For elevated uric acid in the blood and a history of gout or urate kidney gravel, Bidens will increase the efficiency of the kidney’s excretion of uric acid from the blood; it will also act as a diuretic to dilute the urine.  It has no effect on the production of uric acid by the body.  Since the mechanism for stimulating the excretion is different from that of Shepherd’s Purse, the two can be combined for increased effects. The herb is active against staph infections, and can be used as a wash, sitz bath, and eyewash.  Its astringency helps take away the inflammation and pain as well. Its astringency and anti-inflammatory effects on the mucus membranes help act as a tonic and preventative for gastritis and ulcers, and diarrhea and ulcerative colitis.  For respiratory infections or irritated membranes due to shouting, smoking, or dust, the tea or tincture acts to soothe the membranes, increase mucus secretions and expectoration, and decrease edema and swelling.  For some asthma aggravated or induced by infection, it may be enough to turn the problem around.  The tea will often help hay fever and sinus headaches from allergies, infections or pollution. For mucus discharges, use the tea two or three times a day for a week.  This includes cloudy urine, vaginal discharges, mucus colitis, mucoid conjunctivitis, and chronic throat and nasal discharges.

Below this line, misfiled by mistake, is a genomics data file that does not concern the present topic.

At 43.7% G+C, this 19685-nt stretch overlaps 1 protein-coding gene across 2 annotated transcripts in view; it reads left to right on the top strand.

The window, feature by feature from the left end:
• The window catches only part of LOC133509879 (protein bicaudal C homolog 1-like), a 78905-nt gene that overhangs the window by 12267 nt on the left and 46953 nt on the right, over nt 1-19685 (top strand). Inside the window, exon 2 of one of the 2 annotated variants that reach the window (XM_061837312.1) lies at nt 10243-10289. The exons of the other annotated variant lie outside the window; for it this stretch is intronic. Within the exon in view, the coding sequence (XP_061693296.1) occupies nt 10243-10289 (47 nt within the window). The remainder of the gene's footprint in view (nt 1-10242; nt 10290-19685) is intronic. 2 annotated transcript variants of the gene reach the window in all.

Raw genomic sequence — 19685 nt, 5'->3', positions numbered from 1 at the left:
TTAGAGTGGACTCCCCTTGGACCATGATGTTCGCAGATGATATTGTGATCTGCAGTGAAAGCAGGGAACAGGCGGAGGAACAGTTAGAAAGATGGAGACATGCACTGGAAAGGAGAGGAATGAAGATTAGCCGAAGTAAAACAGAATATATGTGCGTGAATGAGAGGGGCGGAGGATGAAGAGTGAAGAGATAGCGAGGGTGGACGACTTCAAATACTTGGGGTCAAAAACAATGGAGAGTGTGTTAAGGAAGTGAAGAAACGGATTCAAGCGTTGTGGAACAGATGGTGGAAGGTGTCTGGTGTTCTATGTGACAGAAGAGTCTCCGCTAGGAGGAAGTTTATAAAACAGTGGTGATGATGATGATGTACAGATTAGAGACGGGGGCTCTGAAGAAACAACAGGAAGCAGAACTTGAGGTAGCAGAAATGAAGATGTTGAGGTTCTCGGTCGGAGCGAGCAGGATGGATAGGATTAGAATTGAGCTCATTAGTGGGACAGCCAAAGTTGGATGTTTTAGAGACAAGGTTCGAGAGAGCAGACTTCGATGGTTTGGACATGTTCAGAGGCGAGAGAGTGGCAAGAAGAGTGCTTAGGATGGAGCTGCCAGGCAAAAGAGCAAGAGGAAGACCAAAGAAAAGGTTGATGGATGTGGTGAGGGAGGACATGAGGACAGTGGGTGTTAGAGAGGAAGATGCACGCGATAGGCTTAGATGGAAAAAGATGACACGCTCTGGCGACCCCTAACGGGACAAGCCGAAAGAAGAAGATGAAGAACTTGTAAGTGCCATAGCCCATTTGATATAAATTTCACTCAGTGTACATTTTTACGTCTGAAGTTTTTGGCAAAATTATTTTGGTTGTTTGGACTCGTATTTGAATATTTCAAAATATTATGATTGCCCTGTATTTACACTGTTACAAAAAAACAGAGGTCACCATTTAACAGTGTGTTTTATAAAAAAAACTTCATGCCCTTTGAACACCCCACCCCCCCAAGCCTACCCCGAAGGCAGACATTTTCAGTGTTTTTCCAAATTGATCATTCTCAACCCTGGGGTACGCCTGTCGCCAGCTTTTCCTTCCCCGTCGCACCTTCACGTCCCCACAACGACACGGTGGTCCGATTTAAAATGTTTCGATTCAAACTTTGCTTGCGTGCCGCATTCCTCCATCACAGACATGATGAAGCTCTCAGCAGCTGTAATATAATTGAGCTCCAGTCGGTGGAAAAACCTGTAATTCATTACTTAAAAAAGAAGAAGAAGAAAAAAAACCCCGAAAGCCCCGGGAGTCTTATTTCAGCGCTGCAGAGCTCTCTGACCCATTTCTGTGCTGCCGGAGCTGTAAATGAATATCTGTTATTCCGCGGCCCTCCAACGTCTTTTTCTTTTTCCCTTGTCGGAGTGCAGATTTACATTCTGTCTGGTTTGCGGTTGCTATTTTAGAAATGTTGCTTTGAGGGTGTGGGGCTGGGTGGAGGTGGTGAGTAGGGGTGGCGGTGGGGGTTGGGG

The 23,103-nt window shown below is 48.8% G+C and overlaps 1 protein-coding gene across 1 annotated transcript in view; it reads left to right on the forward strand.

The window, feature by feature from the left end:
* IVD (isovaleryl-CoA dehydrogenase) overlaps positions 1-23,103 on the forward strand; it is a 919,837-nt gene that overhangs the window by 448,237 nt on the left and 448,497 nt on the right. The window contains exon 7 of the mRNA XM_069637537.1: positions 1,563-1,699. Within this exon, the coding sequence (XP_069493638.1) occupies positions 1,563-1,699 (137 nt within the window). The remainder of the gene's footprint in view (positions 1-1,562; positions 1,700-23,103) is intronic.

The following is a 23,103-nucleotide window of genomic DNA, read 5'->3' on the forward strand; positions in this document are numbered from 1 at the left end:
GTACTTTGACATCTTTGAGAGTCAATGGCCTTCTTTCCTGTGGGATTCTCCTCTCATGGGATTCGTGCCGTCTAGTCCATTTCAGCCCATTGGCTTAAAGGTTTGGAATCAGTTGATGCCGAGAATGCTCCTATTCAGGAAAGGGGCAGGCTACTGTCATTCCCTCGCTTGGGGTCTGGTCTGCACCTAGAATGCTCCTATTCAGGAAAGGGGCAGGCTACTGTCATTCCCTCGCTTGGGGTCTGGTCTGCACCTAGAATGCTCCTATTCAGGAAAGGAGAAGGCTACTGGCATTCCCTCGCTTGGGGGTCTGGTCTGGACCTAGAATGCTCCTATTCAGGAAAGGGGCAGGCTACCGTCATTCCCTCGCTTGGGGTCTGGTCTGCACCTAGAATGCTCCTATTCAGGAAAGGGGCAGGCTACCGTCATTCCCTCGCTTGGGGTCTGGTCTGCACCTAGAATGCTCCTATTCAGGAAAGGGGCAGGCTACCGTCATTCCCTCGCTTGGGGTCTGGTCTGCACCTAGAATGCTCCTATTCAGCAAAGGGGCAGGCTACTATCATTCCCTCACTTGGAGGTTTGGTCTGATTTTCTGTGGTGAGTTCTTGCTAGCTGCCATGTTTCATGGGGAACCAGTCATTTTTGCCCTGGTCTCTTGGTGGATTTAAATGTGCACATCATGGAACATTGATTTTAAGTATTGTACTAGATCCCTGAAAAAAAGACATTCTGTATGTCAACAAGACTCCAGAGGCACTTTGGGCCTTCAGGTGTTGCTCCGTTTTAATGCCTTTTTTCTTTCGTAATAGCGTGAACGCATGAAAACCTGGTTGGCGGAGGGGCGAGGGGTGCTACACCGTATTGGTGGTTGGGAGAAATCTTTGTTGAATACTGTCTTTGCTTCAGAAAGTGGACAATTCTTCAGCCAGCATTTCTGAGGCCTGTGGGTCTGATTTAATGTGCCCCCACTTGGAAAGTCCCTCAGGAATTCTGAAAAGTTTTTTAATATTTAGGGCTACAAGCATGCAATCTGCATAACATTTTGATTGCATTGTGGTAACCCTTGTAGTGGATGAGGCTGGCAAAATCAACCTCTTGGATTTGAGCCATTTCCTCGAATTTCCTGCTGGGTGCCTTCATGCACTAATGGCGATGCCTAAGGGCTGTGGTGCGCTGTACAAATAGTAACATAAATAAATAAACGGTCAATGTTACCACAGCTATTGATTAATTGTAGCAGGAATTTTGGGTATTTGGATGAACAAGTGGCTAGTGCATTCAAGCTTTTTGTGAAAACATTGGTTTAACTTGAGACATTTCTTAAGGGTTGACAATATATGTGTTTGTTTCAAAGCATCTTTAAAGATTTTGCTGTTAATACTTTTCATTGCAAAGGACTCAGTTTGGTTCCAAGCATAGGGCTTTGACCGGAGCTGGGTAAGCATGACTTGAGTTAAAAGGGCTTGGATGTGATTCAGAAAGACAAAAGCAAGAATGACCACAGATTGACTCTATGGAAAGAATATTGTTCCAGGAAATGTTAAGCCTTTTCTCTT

Disclaimer:
The information presented herein is intended for educational purposes only. Individual results may vary, and before using any supplements, it is always advisable to consult with your own health care provider.

Resources:
http://www.herbnet.com/Herb%20Uses_AB.htm
http://en.wikibooks.org/wiki/Horticulture/Bidens_frondosa
http://plants.usda.gov/java/profile?symbol=BIFR
http://www.missouriplants.com/Yellowopp/Bidens_frondosa_page.html

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News on Health & Science

Gene ‘linked to higher gout risk’

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A reason why millions worldwide fall prey to the painful joint condition gout may have been uncovered.